On this date, August 10, in 1835, hundreds of men from Canaan, New Hampshire, and surrounding towns, including Hanover, launched an assault on Noyes Academy, an experimental interracial school, after 14 African American students were enrolled. Arriving with 90 - 95 yokes of oxen, ropes, and chains and working in shifts, they physically dragged the schoolhouse off of its foundation and into a swamp outside of town.
By Andi Diehn
The rowdy crowd of men didn’t need to wait for the cover of darkness. About 500 New Hampshire residents gathered on the morning of August 10, 1835 in front of the Noyes Academy on Canaan Street in Canaan, New Hampshire. Protected from the law by a vote passed at an official town meeting a few days before, the men hooked 95 yokes of cattle to the building, slid skids underneath and ripped the school from the ground, dragging it about a mile down Canaan Street and leaving a shattered shell on the lawn of the town meeting house.
“It’s a sad ending to something that could have been great for the town,” says Donna Zani-Dunkerton, Canaan town historian.
What prompted such passionate destruction of a school? Fourteen of the attending students were black. The Noyes Academy was the second school in the country to admit black students, the first being an all girls’ school in Connecticut. The school, which grew out of abolitionist dreams of several leading members of society, only lasted 11 months before the fear and racism symptomatic of the times brought it to its knees. [Continue reading.]
And it continues: In 1999, New Hampshire finally relented and became the very last state to officially celebrate Martin Luther King Jr. Day.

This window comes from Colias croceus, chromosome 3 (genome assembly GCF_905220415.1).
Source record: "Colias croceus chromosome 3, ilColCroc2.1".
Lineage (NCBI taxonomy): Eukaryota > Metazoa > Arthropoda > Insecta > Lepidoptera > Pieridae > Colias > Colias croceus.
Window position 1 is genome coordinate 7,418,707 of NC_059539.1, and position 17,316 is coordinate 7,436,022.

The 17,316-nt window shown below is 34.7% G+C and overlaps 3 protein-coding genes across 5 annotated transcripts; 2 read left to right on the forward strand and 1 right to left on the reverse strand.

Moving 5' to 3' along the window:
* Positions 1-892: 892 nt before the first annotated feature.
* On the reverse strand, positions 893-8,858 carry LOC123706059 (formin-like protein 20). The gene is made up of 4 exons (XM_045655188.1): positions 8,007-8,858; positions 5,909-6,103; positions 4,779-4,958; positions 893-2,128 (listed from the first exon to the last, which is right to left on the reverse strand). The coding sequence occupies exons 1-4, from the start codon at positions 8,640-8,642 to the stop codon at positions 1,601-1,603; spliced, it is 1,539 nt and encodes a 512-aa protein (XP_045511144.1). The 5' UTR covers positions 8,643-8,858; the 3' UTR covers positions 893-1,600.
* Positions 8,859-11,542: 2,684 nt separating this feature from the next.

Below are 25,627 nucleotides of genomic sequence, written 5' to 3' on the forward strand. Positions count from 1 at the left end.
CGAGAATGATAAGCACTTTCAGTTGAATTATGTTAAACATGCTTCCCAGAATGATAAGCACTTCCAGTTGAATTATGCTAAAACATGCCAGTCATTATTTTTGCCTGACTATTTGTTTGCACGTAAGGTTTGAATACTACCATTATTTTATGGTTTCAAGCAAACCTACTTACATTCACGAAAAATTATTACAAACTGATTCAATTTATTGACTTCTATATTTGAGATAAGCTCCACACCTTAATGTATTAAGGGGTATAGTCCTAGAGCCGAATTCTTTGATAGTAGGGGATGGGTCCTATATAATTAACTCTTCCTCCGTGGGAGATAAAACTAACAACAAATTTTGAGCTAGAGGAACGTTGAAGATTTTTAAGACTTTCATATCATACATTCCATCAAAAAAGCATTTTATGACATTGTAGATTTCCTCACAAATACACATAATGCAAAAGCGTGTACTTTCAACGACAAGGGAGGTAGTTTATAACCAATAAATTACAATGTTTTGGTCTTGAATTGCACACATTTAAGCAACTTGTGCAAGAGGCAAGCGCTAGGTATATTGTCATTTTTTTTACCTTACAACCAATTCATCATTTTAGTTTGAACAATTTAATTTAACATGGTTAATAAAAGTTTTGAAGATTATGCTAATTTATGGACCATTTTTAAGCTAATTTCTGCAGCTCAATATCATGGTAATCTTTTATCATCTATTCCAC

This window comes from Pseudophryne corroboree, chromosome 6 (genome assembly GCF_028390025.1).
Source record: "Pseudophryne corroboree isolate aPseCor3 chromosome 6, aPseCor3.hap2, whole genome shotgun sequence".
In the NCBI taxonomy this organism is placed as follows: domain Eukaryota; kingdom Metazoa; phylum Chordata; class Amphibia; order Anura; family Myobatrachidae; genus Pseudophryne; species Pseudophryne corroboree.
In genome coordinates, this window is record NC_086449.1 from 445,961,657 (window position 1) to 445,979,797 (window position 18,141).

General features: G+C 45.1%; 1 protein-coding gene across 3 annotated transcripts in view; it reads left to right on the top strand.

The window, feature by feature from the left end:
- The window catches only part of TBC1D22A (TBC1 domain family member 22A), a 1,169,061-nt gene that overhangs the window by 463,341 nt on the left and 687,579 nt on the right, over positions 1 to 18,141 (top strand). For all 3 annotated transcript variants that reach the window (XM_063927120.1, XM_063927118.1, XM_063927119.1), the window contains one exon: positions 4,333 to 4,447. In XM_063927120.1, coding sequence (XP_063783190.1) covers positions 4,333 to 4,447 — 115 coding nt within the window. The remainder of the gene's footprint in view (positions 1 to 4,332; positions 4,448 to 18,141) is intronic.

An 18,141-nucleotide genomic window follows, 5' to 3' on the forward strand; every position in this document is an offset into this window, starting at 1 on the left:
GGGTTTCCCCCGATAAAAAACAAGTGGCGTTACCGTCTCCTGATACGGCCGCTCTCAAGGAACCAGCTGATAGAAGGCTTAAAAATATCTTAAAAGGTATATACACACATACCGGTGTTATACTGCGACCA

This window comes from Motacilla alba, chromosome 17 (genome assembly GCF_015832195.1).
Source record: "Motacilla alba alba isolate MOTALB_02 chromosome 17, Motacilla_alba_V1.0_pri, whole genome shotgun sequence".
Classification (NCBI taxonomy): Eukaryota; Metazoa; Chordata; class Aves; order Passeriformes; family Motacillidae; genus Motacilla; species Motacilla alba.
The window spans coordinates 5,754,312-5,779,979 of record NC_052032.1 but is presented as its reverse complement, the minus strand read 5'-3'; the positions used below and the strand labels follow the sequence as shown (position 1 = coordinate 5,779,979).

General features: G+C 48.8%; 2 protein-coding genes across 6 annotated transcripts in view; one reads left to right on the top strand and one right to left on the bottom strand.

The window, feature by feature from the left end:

Martin Luther King, Jr. actually did care about Star Trek.
He had a conversation with Nichelle Nichols about her intention to quit the show to do stage work because her role on the show wasn’t very big. He told her that she had to stay on the show because her role had immense importance.
She was an officer on the bridge of a starship who just happened to be a black woman. He knew that her mere presence as a trusted and vital part of the operation would be a tremendous inspiration to black people and everyone who cared about equality in those tumultuous times, especially because no one made any reference to her race. And sure enough, Nichelle met and got mail from countless people telling her that she gave them hope for the future, even when present life got them down.
So we have him to thank for our ability to see 79 episodes with Nichelle’s legs in them.
- The campaign for a federal holiday in King’s honor began soon after his assassination in 1968.
- After strong opposition by Sen. Jesse Helms, President Reagan and Sen. John McCain, Ronald Reagan signed the holiday into law in 1983, and it was first observed on January 20, 1986.
- At first, some states resisted observing the holiday as such, giving it alternative names or combining it with other holidays. It wasn’t officially observed in all 50 states until 2000.
- There are still businesses, schools and towns that refuse to recognize today as a memorial to Martin Luther King Jr., his legacy and his assassination.